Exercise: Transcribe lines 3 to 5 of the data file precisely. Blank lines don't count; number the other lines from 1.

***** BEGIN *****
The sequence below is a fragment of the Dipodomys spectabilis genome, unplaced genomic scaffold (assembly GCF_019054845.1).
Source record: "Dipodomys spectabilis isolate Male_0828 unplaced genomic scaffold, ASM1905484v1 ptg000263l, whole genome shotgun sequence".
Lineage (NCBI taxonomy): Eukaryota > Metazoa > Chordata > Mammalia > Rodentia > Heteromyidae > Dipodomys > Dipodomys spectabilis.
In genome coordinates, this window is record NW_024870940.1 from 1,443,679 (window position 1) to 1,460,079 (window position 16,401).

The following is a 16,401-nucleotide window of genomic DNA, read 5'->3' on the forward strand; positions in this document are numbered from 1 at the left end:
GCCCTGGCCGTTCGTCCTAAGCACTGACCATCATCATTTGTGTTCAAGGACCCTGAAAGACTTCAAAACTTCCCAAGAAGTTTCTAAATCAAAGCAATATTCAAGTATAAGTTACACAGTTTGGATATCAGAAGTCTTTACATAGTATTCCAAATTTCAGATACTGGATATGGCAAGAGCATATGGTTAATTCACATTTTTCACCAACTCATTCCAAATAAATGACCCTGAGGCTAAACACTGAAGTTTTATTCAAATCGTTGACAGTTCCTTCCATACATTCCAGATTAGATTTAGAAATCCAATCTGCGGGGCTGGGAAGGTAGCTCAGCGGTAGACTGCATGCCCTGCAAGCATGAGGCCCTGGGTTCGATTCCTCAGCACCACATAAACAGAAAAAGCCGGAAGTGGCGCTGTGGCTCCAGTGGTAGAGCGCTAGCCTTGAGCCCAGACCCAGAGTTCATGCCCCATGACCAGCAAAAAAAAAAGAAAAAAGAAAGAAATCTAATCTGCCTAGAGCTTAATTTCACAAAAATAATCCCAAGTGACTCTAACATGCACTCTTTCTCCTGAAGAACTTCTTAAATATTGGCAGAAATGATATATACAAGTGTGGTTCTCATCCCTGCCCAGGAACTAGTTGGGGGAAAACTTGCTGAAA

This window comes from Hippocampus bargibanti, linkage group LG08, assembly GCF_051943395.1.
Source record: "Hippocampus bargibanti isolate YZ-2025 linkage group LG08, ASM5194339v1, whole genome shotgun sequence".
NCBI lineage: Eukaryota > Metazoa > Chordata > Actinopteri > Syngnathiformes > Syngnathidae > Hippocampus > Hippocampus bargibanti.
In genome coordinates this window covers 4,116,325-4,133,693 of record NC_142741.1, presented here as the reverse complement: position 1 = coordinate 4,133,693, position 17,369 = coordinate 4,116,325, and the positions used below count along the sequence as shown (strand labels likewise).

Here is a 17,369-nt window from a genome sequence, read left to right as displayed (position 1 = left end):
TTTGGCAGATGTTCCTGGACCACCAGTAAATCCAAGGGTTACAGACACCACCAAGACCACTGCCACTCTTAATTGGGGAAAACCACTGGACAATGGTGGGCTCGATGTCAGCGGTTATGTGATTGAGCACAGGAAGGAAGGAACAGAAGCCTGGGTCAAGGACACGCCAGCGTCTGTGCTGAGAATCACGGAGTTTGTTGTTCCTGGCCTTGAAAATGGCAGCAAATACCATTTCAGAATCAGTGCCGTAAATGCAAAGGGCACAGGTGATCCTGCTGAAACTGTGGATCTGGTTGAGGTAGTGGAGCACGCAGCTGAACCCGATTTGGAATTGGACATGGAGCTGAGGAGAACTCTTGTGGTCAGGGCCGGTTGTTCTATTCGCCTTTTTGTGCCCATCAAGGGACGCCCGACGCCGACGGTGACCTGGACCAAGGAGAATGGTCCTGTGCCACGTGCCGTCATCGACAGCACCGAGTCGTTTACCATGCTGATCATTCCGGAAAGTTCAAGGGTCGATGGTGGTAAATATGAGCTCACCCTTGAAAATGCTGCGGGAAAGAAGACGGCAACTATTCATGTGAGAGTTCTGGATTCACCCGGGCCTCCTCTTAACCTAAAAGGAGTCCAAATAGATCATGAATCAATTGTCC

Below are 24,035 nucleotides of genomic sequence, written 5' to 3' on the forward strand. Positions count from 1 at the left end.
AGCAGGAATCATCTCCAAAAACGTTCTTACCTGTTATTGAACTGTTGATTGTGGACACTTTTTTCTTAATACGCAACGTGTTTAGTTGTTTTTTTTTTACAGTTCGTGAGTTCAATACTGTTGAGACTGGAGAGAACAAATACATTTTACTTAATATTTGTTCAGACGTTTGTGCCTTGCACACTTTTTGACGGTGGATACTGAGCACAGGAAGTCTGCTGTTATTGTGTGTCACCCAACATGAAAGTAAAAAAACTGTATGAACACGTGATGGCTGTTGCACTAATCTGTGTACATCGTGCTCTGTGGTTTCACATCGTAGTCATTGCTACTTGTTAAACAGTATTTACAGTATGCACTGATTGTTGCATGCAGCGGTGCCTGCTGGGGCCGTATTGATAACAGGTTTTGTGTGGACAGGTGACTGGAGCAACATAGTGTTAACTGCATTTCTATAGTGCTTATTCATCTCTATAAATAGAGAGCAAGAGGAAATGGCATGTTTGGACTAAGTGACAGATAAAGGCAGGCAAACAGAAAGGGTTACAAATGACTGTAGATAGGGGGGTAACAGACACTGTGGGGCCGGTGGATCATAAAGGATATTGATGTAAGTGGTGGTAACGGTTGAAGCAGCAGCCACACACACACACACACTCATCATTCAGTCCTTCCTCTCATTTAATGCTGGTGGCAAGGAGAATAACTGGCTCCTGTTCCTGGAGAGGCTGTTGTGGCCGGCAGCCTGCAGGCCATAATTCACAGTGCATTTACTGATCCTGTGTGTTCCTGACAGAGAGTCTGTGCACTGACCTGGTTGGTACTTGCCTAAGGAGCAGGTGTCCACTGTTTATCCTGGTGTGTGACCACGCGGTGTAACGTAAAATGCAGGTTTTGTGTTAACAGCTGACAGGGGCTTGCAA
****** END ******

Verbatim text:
Lineage (NCBI taxonomy): Eukaryota > Metazoa > Chordata > Mammalia > Rodentia > Heteromyidae > Dipodomys > Dipodomys spectabilis.
In genome coordinates, this window is record NW_024870940.1 from 1,443,679 (window position 1) to 1,460,079 (window position 16,401).

The following is a 16,401-nucleotide window of genomic DNA, read 5'->3' on the forward strand; positions in this document are numbered from 1 at the left end: